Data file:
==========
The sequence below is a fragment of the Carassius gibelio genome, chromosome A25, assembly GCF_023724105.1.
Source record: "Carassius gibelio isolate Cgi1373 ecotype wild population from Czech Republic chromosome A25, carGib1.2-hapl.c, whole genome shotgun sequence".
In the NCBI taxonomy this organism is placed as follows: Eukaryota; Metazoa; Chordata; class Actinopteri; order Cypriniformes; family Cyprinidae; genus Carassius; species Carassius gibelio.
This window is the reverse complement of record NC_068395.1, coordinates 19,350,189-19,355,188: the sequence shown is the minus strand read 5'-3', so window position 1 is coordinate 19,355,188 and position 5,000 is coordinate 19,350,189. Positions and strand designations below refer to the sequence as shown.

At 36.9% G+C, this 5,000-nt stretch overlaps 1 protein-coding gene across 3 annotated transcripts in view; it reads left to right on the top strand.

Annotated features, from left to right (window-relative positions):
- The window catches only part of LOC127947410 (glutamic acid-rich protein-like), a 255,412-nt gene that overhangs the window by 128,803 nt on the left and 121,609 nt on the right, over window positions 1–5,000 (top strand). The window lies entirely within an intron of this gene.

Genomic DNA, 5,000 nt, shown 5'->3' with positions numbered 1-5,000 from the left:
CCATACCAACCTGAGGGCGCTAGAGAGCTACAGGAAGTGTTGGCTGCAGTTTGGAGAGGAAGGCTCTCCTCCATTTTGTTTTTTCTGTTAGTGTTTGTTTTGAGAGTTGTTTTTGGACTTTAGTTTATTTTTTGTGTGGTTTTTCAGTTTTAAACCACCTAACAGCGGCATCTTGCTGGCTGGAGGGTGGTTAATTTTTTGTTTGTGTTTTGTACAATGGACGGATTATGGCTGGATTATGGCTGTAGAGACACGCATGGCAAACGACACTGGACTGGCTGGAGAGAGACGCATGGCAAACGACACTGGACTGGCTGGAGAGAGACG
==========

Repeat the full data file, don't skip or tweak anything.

The sequence below is a fragment of the Carassius gibelio genome, chromosome A25, assembly GCF_023724105.1.
Source record: "Carassius gibelio isolate Cgi1373 ecotype wild population from Czech Republic chromosome A25, carGib1.2-hapl.c, whole genome shotgun sequence".
In the NCBI taxonomy this organism is placed as follows: Eukaryota; Metazoa; Chordata; class Actinopteri; order Cypriniformes; family Cyprinidae; genus Carassius; species Carassius gibelio.
This window is the reverse complement of record NC_068395.1, coordinates 19,350,189-19,355,188: the sequence shown is the minus strand read 5'-3', so window position 1 is coordinate 19,355,188 and position 5,000 is coordinate 19,350,189. Positions and strand designations below refer to the sequence as shown.

At 36.9% G+C, this 5,000-nt stretch overlaps 1 protein-coding gene across 3 annotated transcripts in view; it reads left to right on the top strand.

Annotated features, from left to right (window-relative positions):
- The window catches only part of LOC127947410 (glutamic acid-rich protein-like), a 255,412-nt gene that overhangs the window by 128,803 nt on the left and 121,609 nt on the right, over window positions 1–5,000 (top strand). The window lies entirely within an intron of this gene.

Genomic DNA, 5,000 nt, shown 5'->3' with positions numbered 1-5,000 from the left:
CCATACCAACCTGAGGGCGCTAGAGAGCTACAGGAAGTGTTGGCTGCAGTTTGGAGAGGAAGGCTCTCCTCCATTTTGTTTTTTCTGTTAGTGTTTGTTTTGAGAGTTGTTTTTGGACTTTAGTTTATTTTTTGTGTGGTTTTTCAGTTTTAAACCACCTAACAGCGGCATCTTGCTGGCTGGAGGGTGGTTAATTTTTTGTTTGTGTTTTGTACAATGGACGGATTATGGCTGGATTATGGCTGTAGAGACACGCATGGCAAACGACACTGGACTGGCTGGAGAGAGACGCATGGCAAACGACACTGGACTGGCTGGAGAGAGACG